Averting An Energy Crisis

Tech analysis: Power-efficient solutions' value is all relative.

There are few, if any, IT managers today who can fill their data centers without worrying about increasing electricity and cooling costs.

A survey of 1,177 organizations commissioned last year by eWEEKs parent company, Ziff Davis Media, found that while 44 percent of companies were able to supply more power to their data centers, 27 percent chose to consolidate servers, 25 percent reorganized those servers into hot-aisle/cool-aisle configurations and 23 percent increased the size of their data centers.

New power-efficient solutions coming online can help companies reduce their energy costs, but the level to which that will happen depends on several factors.

When evaluating hardware, software and services designed to make companies more energy-efficient, IT managers also should figure in software licensing, acquisition, management and IT manpower expenses to determine the real savings that can be attained. eWEEK Labs Senior Analyst Henry Baltazar, for example, says that a companys power bills during a period of one year may not exceed the cost of deploying a potentially energy-saving new archiving solution.

/zimages/2/28571.gifHenry Baltazar writes that energy efficiency takes a back seat to data accessibility when it comes to storage. Click here to read more.

eWEEK Labs has seen several solutions aimed at energy consumption and heat dissipation since Transmeta launched its low-power chips in 1999. In March, Intel released the dual-core Low Voltage Xeon processor, which has a power envelope of 31 watts. eWEEK Labs tests of the processor in a Rackable Systems C1000-L01 server showed noticeable power-conservation capabilities, but we see the processor—a 32-bit-only chip—as a necessary attempt by Intel to catch up to Advanced Micro Devices and its 64-bit Turion low-voltage chip.

/zimages/2/28571.gifClick here to read a review of the Rackable Systems C1000-L01 server.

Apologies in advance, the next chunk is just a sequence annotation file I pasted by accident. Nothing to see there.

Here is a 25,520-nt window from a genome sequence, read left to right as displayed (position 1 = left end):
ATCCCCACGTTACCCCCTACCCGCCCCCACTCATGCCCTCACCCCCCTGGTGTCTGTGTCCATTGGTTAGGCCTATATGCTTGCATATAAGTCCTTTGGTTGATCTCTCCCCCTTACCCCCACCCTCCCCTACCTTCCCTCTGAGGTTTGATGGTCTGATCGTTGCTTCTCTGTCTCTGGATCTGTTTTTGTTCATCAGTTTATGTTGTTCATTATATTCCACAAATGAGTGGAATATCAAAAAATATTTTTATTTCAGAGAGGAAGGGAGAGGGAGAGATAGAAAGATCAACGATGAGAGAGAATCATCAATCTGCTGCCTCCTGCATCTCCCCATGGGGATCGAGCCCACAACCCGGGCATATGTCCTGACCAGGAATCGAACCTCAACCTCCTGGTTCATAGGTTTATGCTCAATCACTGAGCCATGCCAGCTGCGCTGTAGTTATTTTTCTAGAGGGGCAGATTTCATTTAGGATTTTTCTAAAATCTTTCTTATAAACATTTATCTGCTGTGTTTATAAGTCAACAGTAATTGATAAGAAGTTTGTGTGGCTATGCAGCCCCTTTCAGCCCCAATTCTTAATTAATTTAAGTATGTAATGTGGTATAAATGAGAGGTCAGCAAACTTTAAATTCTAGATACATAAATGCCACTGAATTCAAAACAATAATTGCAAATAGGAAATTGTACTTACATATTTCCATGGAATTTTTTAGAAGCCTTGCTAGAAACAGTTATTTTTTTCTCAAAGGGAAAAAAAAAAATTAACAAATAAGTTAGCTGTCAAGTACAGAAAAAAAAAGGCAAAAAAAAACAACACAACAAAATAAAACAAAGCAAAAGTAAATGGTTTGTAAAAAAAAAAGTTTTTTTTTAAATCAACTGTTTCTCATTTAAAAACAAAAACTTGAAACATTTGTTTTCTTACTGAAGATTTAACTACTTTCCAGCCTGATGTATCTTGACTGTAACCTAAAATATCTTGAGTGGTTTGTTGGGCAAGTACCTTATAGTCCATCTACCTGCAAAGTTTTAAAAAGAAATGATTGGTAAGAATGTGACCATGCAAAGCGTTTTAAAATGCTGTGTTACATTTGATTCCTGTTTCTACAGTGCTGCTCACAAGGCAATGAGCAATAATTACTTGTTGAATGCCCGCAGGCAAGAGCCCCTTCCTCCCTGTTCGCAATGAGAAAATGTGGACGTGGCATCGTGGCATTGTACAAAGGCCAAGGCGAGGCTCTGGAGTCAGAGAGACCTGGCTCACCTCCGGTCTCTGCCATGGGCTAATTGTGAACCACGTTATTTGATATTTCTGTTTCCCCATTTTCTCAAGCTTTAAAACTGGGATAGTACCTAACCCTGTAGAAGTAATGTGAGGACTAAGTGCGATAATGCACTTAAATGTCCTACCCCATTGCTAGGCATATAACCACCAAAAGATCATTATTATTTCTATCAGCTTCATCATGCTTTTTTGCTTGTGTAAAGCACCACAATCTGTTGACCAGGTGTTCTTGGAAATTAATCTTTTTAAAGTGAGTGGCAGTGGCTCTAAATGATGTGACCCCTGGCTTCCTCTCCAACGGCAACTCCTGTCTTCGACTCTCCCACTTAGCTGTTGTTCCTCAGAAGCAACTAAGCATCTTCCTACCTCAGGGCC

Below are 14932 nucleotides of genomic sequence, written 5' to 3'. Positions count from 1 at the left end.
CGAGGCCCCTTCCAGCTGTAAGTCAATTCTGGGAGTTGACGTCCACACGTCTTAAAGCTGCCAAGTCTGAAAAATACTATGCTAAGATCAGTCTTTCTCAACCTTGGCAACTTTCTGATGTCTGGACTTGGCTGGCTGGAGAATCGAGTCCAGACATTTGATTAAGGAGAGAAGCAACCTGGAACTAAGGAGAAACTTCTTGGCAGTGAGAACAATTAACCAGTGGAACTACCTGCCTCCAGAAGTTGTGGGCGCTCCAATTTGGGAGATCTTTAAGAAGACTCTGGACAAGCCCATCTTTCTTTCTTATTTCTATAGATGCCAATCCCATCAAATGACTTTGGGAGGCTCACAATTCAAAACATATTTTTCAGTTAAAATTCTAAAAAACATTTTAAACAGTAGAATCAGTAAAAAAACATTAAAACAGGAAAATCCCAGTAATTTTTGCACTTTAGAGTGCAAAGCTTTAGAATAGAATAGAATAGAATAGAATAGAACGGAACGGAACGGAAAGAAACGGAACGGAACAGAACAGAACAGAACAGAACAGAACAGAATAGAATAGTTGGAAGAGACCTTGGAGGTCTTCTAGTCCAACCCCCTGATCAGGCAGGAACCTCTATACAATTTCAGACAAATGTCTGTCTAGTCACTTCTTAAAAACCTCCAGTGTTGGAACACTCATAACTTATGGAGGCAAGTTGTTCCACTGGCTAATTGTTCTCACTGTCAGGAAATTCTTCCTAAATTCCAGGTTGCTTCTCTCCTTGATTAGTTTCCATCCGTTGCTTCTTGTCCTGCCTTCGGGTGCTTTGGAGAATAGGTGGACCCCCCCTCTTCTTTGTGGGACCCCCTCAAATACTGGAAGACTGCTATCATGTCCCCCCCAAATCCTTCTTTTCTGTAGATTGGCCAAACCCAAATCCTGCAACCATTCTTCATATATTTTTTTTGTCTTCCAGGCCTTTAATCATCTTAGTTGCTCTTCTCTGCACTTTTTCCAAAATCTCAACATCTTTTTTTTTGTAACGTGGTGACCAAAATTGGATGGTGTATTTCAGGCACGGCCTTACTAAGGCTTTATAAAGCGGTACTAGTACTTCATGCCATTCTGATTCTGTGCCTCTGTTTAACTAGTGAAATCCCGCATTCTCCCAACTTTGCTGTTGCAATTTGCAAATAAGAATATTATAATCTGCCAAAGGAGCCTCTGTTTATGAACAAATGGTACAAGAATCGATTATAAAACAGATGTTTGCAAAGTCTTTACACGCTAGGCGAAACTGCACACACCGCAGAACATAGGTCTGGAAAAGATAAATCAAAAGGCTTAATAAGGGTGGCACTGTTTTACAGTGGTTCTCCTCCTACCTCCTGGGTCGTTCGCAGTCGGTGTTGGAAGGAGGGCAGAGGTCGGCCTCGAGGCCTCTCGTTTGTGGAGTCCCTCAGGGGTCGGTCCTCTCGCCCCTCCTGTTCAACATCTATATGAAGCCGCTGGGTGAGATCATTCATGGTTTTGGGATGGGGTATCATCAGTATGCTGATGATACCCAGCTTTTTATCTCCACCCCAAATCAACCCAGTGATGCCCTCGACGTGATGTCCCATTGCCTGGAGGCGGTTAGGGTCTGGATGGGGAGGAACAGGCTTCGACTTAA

Power charge

AMD, in fact, has been leading the conservation charge in general.

AMDs Opteron server processor has a 95-watt power envelope while Intels Xeon processor consumes between 110 watts and 165 watts. AMDs Opteron processors come in three heat grades, allowing customers to choose the level of performance versus power that is right for their organization.

AMD and Intel arent the only chip makers taking power consumption into consideration. Last year, for example, Sun Microsystems introduced its Sun Fire T2000 server armed with the 1.2GHz UltraSPARC T1 processor. The UltraSPARC T1 can hold as many as eight cores, with each core running four threads for a total of 32 simultaneous threads.

/zimages/2/28571.gifTo read more about Sun Microsystems Sun Fire T2000, click here.

Sun outfitted the UltraSPARC T1 with its CoolThreads multithreading technology to offer greater performance while keeping energy consumption and heat generation low. CoolThreads technology lets servers do simpler things with simpler threads and allows Sun to provide to its customers more cost-effective systems that use less power. In fact, the UltraSPARC T1 has a 70-watt power envelope.

This year, we expect to see new processors give an edge to blade servers—one of the most popular and fastest-growing segments in the markets. Heat dissipation from dense blade server chassis is currently a concern for IT administrators, but its a concern we expect to be mitigated as Intel and AMD release chips better-suited for the platform.

Senior Writer Anne Chen can be reached at anne_chen@ziffdavis.com.

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